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- 01-22-2012, 11:02 AM #1
White House officials reach out to San Jose's Latino community during all-day summit
By John Boudreau
Posted: 01/21/2012 07:03:26 PM PST
About a dozen White House officials descended on San Jose on Saturday for an all-day summit with members of the region's politically important Latino community -- a gathering in which officials were at times forced to defend the administration's polices on issues ranging from immigration reform to job creation.
It's not that the White House didn't ask for it.
The 500 participants who attended the White House Hispanic Community Action Summit at Evergreen Valley College, one of many being held around the country, were encouraged to voice their gripes and worries about the problems gripping the nation during tough economic times. They were also asked to come up with some solutions.
While previous administrations have conducted outreach programs to engage different groups in Washington and around the country, Saturday's event was ambitious in the scope of issues thrown up for debate and discussion. At the end of the seven-hour summit, recommendations were posted to a policy social-networking site, La Plaza - La plaza.
"There is a sense of frustration we see time and time again from folks who want to get back to work, folks who want to provide quality education for their kids, folks who want to improve public transportation," said Julie Chávez Rodriguez, associate director of the White House Office of Public Engagement. "From our perspective, these summits have been a way to roll up our sleeves alongside the
community and to really work hard on what are some of the challenges facing our country today."
The gatherings, which include people breaking into small groups to hash out different issues, are designed to foster networking among participants. "For me, this is historic for the community," said Victor Garza, chairman of the LaRaza Roundtable, a San Jose-based education and social justice advocacy group. "I've never seen anything like this before. I'm looking at the people here -- community leaders, educators, corporate leaders."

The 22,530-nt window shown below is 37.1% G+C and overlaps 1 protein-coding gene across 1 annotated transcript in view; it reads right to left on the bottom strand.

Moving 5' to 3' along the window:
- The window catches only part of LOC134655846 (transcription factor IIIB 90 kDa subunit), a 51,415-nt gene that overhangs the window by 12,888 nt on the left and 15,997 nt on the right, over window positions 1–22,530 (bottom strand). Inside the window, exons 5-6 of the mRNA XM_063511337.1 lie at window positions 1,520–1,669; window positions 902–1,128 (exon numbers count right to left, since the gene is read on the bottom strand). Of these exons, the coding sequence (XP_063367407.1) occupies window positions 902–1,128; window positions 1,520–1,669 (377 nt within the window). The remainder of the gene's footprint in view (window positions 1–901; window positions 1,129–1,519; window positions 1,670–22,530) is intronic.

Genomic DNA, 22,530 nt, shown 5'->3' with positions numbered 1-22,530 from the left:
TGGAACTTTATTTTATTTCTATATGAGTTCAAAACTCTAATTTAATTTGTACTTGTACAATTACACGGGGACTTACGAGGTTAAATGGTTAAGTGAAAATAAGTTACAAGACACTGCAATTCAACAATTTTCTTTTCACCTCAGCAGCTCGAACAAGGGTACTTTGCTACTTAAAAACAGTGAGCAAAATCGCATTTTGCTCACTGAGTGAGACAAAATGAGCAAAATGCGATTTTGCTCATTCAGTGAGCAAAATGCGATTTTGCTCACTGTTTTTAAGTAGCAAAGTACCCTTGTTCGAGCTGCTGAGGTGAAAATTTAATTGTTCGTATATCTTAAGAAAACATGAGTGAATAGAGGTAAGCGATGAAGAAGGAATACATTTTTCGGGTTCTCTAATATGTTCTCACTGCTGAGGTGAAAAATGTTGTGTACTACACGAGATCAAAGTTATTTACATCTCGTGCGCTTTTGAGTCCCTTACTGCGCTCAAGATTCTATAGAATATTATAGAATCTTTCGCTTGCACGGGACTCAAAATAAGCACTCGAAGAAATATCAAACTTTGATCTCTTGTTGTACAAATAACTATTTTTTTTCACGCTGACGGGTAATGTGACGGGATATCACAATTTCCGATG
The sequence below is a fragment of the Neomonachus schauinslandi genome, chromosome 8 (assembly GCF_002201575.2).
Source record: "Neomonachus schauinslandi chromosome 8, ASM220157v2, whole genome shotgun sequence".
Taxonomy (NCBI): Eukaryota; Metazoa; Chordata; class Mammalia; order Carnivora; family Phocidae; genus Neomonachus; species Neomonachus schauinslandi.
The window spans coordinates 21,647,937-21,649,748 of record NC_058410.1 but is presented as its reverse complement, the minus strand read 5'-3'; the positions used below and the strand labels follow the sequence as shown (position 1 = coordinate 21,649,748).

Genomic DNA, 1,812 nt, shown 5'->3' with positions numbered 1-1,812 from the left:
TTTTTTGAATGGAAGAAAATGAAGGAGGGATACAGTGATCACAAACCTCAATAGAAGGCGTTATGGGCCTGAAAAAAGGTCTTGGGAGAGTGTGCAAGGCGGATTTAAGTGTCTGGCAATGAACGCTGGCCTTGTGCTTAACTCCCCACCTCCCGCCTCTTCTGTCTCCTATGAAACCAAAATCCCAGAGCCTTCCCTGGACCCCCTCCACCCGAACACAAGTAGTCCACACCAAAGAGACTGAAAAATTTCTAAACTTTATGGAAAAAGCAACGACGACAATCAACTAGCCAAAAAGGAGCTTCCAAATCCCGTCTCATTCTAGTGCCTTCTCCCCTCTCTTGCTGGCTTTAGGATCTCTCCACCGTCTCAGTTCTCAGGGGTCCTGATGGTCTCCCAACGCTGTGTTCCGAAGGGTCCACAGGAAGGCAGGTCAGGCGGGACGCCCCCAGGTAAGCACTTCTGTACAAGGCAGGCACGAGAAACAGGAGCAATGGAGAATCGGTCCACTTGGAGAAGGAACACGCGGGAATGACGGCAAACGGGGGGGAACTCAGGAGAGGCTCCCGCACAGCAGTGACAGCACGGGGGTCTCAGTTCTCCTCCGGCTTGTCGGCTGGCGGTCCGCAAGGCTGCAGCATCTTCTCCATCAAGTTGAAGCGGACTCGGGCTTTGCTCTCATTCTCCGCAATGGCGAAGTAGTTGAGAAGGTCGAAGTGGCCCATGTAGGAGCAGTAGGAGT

The process, though, can be a bit unwieldy for organizers, who turn over much of the program to participants. While the federal officials were quick to point out accomplishments of the Obama administration -- helping Latinos with new health-care laws, reducing government loan rates to students, preventing an economic meltdown and fostering job growth -- they also absorbed criticisms.
Gina Gates, a leader in the activist group People Acting In Community Together, asked the White House representatives why President Barack Obama was reluctant to investigate the banking industry for its role in the financial crisis.
"We want the president to direct Attorney General Eric Holder to investigate the banks to see if their practices were corrupt," she told a reporter later. "The president has not been receptive. I don't think it's convenient for him because some very powerful people would be held accountable. People are afraid of the banks, and I think he is afraid of the banks."
Among the greatest concerns voiced Saturday was the slow pace of immigration reform and the administration's record number of deportations of illegal immigrants.
"I have heard students who are very supportive (of Obama) say they are also very frustrated," said Cindy Quiralte, a sophomore at Fresno City College. "They feel the Latino community is not being appreciated enough."
Obama senior policy adviser Felicia Escobar said that the administration has strongly pushed for the Dream Act, which would provide conditional permanent residency to some undocumented immigrants -- such as those who arrived in the country as minors -- only to see it die in Congress.
"At the end of the day, it will take Congress to act," Rodriguez said. "We are at a time in our country's history where we don't have bipartisan support."
Officials also pointed to an administration policy change in which federal immigration authorities are dropping deportation cases against many illegal immigrants whose only offense is being here. U.S. Immigration and Customs Enforcement, known as ICE, is reviewing about 300,000 pending deportation cases nationwide. It will work to deport immigrants with criminal histories while closing the cases of students, veterans and others with close family and community ties in the United States.
Much the criticism seemed rooted in trying to make do in a tough economy. Quiralte, for example, has a lot of friends juggling two jobs and still struggling to pay rising college tuition. It's also taking longer to transfer to a four-year college because community college courses are being cut due to tight budgets.
Despite the criticisms, though, many of those attending the conference continue to back Obama.
"It's more like constructive criticism,'' said Pedro Ramirez, the former student body president at Fresno State University who in 2010 publicly disclosed that he was an undocumented immigrant. He said he has lived in the U.S. since he was 3.
"We want to make sure he is informed of the issues affecting the Latino community," Ramirez said. "We don't want handouts. We want to be partners."
Contact John Boudreau at 408-278-3496 .
White House officials reach out to San Jose's Latino community during all-day summit - Santa Cruz SentinelIf a man sneaks into your home he is a burglar, not an undocumented tenant you must provide for!